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“Australia’s carbon price package will aid our environment”
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“Australia’s carbon price package will aid our environment”

In Australia, a government tax on carbon emissions has aroused controversy from those who say it will hurt industry and choke the economy. But for others, including Commonwealth Correspondent Sean O’Rourke, 26, the measure does not go nearly far enough.

The recent announcement of the carbon tax package ought to be celebrated rather than maligned.

The package represents an important environmental and social reform, ensuring Australia can meet international obligations by cutting carbon pollution by 5-25% by 2020, with an overall 80% emissions reduction target set for 2050, based upon 2000 levels.

Further, taxing Australia’s 500 largest polluters will only cost approximately 0.5%of average annual income. Some of the income raised from the carbon package will compensate 9 out of 10 households, with approximately 4 million households being over compensated. This includes increased benefits for low income families, pensioners, those in aged care and the disabled.

If there is fault to be found with the Australian carbon tax package, it is that the unconditional 5% cut in carbon emissions on 2000 levels by 2020 is far below the targets set by other developed countries who on average are aiming for a 16-18% reduction target. If Australia were to match the ambitious targets set by China, carbon pollution would have to be cut by 25% 2020.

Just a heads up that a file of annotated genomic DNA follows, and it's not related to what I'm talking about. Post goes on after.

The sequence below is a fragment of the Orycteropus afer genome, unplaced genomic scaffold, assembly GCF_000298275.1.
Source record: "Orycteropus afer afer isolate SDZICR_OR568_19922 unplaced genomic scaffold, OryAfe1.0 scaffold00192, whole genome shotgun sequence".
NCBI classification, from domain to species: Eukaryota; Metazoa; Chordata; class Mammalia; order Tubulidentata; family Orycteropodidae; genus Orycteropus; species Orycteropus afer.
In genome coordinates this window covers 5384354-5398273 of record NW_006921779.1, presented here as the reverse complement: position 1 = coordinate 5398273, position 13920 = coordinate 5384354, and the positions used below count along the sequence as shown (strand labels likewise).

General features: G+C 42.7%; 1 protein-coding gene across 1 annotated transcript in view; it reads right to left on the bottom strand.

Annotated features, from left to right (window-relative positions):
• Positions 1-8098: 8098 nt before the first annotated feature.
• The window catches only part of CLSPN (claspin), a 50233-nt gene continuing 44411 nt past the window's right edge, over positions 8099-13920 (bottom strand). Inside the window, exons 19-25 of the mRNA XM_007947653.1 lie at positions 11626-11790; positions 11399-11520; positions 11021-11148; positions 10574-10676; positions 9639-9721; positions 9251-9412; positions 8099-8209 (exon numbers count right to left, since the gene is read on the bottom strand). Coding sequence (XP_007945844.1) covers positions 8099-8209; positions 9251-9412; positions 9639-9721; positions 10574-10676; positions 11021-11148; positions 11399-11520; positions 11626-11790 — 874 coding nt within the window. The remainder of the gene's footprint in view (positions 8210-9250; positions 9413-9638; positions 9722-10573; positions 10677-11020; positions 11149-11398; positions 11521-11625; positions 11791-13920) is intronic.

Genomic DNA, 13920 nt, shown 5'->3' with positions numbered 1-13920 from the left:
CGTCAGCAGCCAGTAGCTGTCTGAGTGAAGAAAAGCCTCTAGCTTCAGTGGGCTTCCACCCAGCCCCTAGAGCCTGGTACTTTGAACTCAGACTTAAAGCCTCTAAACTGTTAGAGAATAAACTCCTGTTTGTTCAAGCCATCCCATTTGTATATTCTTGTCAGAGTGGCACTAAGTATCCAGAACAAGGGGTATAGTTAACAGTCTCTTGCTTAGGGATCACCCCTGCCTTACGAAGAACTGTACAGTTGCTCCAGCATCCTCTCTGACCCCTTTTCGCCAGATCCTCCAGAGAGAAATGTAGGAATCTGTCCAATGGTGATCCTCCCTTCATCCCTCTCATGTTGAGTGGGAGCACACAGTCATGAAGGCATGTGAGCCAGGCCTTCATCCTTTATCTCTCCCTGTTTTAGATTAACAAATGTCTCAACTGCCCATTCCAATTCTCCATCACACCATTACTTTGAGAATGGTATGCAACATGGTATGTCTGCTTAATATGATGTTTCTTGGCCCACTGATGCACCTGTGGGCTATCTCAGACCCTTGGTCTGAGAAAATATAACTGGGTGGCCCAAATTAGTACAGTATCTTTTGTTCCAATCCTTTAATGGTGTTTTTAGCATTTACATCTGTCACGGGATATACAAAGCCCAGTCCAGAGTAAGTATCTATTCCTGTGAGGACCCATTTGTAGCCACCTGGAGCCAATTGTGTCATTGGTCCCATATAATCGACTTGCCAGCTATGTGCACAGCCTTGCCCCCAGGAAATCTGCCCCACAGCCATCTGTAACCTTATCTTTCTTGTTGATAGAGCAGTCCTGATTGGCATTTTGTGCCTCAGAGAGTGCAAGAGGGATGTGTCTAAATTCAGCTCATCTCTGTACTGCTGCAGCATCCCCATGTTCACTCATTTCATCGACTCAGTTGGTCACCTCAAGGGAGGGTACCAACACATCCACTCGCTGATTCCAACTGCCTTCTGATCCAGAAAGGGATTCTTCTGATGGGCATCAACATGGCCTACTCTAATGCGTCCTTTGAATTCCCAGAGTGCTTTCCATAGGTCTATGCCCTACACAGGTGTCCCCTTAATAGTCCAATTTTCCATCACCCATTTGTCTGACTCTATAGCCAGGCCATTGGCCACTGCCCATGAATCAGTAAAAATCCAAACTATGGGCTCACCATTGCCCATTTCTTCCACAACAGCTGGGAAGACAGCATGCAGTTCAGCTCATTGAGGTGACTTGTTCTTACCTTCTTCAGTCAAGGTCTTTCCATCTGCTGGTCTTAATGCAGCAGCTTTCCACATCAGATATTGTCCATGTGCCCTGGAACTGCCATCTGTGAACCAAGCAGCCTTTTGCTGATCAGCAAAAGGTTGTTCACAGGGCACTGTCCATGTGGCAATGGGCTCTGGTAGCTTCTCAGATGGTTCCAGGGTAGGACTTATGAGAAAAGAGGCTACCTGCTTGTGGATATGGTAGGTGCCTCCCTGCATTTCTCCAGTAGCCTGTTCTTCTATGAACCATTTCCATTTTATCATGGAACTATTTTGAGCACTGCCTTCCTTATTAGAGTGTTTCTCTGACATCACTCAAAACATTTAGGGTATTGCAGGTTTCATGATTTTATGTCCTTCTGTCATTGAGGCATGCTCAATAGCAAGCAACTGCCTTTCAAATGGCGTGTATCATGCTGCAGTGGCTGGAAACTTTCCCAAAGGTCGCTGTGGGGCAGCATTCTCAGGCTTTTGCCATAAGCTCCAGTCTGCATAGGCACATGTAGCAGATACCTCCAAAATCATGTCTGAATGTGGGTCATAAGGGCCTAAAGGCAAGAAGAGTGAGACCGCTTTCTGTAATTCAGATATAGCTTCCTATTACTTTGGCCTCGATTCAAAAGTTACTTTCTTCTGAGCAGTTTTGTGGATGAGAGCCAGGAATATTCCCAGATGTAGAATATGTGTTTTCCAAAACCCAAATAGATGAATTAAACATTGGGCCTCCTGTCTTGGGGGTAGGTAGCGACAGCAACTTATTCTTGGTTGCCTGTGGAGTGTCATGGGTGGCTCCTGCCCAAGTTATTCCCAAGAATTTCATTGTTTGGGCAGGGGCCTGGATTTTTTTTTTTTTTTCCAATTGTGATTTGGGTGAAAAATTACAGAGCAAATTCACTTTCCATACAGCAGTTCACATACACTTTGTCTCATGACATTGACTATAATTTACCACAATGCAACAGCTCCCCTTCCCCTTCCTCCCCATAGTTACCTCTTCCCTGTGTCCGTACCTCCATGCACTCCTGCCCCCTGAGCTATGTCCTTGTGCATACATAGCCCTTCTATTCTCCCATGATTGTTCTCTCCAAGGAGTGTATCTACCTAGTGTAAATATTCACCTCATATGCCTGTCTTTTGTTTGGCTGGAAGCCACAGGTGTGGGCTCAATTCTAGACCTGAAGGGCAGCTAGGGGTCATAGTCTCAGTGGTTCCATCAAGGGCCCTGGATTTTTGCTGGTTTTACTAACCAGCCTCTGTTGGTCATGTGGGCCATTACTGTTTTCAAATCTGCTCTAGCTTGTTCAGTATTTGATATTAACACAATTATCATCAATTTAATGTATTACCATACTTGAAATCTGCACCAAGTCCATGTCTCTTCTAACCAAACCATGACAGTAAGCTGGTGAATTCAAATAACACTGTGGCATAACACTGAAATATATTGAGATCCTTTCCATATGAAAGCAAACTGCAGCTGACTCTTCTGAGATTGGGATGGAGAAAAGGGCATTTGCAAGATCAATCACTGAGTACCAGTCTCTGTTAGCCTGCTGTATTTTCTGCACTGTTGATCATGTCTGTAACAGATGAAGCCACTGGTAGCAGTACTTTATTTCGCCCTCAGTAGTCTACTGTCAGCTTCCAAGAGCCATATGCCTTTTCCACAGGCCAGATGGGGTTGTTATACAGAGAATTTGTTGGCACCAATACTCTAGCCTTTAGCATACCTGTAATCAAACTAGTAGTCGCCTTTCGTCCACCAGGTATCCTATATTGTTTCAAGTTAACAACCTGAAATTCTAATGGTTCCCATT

As a developed nation that is so vulnerable to the impacts of climate change, it is important that Australia sets an ambitious carbon pollution target, as a signal to other nations that we are serious about the threat of climate change.   However, as it stands the carbon price package will aid our environment, and support some of our most disadvantaged during the transition to a cleaner future. This is an important reform.

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About me:

“I am a 27-year-old living and working in Melbourne, Australia. I am working at VicHealth full time at the moment, on a project that looks at the impact of bottle shops on alcohol-related harm more generally.

“I am studying part time, completing my Masters in Policy and Human Service at RMIT. I also recently completed training by the Climate Project in Indonesia, with training provided by former US vice president Al Gore.”

Read another of my articles here:

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Opinions expressed in this article are those of the author and do not necessarily represent the views of the Commonwealth Youth Programme. Articles are published in a spirit of dialogue, respect and understanding. If you disagree, why not submit a response?

To learn more about becoming a Commonwealth Correspondent please visit: http://www.yourcommonwealth.org/submit-articles/commonwealthcorrespondents/

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